Targeting disease-relevant proteins by exploiting the cells' very own protein homeostasis machinery is the next generation drug discovery platform that has come center stage for treatment of hematological malignancies. We present our novel and unique Protein Homeostatic Modulators (PHMsTM) - that promote ubiquitination and subsequent proteasomal degradation of known substrates as well as neosubstrates via Cereblon - as therapeutic candidates for acute myeloid leukemia (AML). Specifically, we report the discovery of two functionally and mechanistically distinct classes of Cereblon-mediated PHMsTM from phenotypic screens of our proprietary PHM®library. Unlike classical IMiDs, our oncology candidates, BTX508 and BTX1119 demonstrate significant cytotoxicity with IC50s in low-nanomolar range in a panel of AML cell lines. BTX508 is a purely cytotoxic compound that does not display immune modulatory activity. In contrast, BTX1119 is not only cytotoxic, but is also immunomodulatory in that it inhibits inflammatory cytokines such as IL-1β, IL-6 and TNF-α as well as induces IL-2, an indicator of T cell activation. BTX1119's immune modulatory activity is a 100-fold more potent when compared to Pomalidomide. The distinct functional activities exhibited by BTX508 and BTX1119 is a result of strategically engineered substrate degradation profiles. Importantly, BTX508 and BTX1119 exhibit a large safety window wherein the concentrations at which they target AML cells do not affect normal healthy cells such as liver epithelial cells or lung fibroblasts. To further establish BTX508 as a clinical candidate for AML, we performed in vivo efficacy studies in the MV-4-11 human AML xenograft model using athymic nude mice. A single daily dose of BTX508 results in a significant reduction in tumor volume. BTX508 exhibits significant oral bioavailability, thus making it a promising clinical candidate for treatment of AML as well as other potential hematological malignancies. With regard to BTX1119, we believe that incorporation of both the potent cytotoxic and immunomodulatory properties into a single molecule holds great therapeutic promise; however, to evaluate the synergistic potential of this combination will require use of a humanized mouse model - this work is ongoing.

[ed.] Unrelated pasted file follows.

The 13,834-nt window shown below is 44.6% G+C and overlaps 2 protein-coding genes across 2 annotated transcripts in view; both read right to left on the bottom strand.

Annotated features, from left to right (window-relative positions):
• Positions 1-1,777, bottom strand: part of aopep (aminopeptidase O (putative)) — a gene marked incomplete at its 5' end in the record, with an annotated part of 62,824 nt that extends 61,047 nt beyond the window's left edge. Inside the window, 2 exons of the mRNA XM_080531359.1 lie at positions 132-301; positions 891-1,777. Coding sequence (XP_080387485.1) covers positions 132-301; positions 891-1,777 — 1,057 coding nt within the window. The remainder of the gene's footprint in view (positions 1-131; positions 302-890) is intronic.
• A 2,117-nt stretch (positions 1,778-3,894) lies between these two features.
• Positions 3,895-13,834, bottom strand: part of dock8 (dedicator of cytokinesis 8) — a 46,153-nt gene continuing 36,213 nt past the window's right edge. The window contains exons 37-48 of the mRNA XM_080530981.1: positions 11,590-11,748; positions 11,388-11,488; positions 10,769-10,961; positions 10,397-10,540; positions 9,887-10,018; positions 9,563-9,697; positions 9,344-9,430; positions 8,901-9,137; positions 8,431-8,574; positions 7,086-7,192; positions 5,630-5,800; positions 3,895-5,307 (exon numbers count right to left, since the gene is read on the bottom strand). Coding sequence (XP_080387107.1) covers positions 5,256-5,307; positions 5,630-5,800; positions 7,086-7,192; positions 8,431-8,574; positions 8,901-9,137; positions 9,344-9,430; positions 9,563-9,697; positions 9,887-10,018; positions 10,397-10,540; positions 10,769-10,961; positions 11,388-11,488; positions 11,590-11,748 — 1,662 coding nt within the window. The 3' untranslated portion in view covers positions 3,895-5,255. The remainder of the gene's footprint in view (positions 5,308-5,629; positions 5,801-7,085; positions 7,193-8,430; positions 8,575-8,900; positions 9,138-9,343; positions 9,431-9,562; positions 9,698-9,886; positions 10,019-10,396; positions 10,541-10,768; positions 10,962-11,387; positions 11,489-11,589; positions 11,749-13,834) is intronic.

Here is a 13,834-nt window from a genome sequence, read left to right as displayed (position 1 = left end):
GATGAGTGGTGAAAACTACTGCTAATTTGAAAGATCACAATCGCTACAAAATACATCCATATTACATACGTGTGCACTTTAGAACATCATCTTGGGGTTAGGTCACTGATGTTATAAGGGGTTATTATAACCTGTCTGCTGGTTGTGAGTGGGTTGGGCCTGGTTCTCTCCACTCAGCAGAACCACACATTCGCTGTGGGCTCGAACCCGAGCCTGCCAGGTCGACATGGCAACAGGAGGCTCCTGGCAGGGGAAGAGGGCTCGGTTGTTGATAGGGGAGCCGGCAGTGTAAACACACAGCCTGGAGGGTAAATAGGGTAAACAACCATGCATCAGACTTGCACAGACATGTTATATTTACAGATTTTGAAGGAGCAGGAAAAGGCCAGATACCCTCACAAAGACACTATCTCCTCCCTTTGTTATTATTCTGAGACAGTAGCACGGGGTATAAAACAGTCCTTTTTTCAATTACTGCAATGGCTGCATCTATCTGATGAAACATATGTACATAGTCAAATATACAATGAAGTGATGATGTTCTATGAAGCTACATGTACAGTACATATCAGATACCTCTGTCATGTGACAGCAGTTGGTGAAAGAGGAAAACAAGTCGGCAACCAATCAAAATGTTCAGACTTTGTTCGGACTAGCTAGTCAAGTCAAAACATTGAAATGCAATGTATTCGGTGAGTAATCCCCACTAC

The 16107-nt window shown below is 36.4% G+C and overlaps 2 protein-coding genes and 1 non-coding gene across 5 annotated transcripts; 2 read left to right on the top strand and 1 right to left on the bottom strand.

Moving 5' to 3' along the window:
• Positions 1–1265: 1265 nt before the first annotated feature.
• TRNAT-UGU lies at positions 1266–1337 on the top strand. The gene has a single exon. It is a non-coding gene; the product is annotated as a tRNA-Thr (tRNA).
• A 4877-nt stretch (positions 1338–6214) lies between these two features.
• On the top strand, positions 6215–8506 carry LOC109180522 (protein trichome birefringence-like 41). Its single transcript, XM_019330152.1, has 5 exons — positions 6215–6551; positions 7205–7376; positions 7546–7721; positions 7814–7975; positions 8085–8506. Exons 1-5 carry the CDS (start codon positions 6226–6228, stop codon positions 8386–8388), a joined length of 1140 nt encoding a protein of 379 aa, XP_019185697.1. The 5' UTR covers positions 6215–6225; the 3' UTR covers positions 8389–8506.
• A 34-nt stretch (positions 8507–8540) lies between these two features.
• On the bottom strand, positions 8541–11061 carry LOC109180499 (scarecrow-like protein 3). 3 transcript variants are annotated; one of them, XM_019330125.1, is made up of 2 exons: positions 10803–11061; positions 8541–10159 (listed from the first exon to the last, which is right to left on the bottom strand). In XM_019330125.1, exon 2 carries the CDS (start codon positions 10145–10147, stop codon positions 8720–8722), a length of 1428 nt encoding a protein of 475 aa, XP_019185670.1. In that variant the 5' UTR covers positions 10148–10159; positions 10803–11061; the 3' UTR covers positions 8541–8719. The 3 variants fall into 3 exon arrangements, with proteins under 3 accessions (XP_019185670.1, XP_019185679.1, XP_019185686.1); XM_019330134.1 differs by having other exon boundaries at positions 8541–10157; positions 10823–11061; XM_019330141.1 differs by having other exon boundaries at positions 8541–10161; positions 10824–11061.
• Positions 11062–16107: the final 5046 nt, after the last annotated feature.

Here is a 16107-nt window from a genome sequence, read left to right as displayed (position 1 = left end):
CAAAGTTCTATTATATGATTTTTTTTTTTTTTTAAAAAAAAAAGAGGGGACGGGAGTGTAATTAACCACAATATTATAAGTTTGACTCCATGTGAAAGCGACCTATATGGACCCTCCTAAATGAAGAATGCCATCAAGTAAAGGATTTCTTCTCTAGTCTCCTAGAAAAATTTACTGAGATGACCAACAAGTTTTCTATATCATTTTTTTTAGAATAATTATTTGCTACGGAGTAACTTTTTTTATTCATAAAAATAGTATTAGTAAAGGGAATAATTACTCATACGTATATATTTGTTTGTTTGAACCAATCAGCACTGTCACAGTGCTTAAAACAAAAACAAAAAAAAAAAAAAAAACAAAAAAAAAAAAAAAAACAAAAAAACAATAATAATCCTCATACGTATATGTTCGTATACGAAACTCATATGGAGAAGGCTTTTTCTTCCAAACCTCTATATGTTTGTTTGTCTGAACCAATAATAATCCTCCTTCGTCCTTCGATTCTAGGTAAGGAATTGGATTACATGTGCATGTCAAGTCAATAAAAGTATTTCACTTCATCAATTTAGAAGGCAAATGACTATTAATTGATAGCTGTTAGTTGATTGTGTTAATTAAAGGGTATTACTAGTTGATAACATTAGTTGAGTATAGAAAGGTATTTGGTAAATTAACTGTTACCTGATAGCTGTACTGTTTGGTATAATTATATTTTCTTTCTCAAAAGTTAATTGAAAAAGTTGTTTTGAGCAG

No relevant conflicts of interest to declare.

Author notes


Asterisk with author names denotes non-ASH members.

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